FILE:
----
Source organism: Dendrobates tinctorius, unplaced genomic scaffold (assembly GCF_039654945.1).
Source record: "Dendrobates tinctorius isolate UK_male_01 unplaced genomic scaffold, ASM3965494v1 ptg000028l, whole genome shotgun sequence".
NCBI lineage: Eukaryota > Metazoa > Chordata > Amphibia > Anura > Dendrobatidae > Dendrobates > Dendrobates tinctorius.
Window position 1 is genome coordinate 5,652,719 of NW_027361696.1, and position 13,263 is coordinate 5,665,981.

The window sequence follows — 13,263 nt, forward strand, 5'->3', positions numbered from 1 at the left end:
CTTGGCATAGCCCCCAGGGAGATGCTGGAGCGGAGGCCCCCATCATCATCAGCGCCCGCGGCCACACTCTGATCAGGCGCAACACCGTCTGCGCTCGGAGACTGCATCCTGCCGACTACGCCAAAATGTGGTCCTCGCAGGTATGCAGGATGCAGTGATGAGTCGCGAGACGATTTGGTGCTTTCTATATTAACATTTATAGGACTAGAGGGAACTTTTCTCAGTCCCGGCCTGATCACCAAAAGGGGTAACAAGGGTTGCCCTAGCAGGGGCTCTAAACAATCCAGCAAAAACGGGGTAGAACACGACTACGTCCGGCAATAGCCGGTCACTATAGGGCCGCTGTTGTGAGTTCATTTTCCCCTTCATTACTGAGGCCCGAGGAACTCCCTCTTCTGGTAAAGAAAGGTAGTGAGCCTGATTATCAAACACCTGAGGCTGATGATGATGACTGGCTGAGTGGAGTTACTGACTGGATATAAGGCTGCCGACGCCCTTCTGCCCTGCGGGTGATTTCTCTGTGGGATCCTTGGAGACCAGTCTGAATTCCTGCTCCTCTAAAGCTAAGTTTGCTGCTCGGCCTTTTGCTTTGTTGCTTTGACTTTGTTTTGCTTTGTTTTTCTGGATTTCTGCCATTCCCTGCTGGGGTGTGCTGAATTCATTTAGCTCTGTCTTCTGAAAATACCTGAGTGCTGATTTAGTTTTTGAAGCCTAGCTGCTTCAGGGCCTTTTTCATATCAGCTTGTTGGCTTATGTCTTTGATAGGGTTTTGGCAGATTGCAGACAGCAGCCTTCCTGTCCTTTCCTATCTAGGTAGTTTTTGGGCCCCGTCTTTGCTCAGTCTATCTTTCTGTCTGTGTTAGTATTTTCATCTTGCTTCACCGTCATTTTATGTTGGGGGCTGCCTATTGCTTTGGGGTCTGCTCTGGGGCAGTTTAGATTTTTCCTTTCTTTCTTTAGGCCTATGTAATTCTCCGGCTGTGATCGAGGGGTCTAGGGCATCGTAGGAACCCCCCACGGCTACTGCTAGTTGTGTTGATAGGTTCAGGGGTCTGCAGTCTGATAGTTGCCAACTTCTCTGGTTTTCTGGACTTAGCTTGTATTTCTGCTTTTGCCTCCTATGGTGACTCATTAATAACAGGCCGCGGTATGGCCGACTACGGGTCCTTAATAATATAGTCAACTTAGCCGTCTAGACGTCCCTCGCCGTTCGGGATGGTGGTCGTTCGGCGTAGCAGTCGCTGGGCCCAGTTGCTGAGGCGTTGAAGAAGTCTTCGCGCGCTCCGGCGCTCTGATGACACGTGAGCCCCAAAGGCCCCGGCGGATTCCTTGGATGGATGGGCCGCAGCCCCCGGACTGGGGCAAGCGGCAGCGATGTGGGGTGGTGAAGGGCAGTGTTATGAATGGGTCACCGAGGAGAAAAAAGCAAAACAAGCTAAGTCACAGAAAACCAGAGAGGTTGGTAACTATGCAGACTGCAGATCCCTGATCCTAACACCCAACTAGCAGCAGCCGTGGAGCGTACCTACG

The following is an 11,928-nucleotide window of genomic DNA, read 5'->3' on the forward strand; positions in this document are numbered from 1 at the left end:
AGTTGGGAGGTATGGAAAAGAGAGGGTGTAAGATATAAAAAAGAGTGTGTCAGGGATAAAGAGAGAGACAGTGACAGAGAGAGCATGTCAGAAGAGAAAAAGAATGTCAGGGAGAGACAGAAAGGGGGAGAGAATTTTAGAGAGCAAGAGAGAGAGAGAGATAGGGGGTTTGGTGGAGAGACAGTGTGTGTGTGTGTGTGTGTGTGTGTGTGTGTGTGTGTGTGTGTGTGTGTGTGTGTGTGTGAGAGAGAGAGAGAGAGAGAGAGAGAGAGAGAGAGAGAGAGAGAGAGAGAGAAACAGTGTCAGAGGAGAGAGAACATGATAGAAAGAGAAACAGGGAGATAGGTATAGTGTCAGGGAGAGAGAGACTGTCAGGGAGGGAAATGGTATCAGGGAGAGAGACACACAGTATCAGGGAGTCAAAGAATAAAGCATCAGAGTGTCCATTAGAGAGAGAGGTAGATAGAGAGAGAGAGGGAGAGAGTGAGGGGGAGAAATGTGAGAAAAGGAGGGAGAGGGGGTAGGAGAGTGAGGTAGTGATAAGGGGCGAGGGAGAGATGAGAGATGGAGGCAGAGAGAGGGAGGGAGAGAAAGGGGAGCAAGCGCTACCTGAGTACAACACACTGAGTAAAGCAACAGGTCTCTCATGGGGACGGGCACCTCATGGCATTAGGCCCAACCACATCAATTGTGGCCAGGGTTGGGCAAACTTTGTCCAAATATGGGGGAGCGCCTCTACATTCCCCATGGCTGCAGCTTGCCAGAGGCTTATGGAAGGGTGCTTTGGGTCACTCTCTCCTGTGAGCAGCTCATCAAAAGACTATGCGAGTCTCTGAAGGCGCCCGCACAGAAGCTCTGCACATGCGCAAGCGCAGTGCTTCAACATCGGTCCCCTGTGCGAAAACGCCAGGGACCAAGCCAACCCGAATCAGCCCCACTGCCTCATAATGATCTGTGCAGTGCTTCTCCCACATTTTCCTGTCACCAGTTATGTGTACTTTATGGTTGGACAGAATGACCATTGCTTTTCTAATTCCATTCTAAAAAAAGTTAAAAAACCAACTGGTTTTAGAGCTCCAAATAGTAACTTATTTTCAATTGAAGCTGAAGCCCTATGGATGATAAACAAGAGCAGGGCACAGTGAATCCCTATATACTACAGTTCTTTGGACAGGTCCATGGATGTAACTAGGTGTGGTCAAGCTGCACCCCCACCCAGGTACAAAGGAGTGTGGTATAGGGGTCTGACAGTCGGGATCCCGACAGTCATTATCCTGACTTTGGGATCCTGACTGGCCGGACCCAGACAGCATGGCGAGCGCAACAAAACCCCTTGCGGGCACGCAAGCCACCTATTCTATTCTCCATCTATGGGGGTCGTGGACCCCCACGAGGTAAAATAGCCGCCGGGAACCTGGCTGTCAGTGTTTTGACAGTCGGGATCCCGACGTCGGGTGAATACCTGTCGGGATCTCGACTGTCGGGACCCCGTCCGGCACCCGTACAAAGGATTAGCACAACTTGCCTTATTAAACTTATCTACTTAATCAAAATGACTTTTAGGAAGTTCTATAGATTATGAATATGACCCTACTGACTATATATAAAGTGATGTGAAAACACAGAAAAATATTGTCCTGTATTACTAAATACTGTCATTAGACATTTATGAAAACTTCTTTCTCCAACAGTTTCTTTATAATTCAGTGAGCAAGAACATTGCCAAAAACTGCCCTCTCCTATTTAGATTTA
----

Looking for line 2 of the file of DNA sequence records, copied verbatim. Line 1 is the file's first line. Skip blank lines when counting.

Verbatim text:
Source record: "Dendrobates tinctorius isolate UK_male_01 unplaced genomic scaffold, ASM3965494v1 ptg000028l, whole genome shotgun sequence".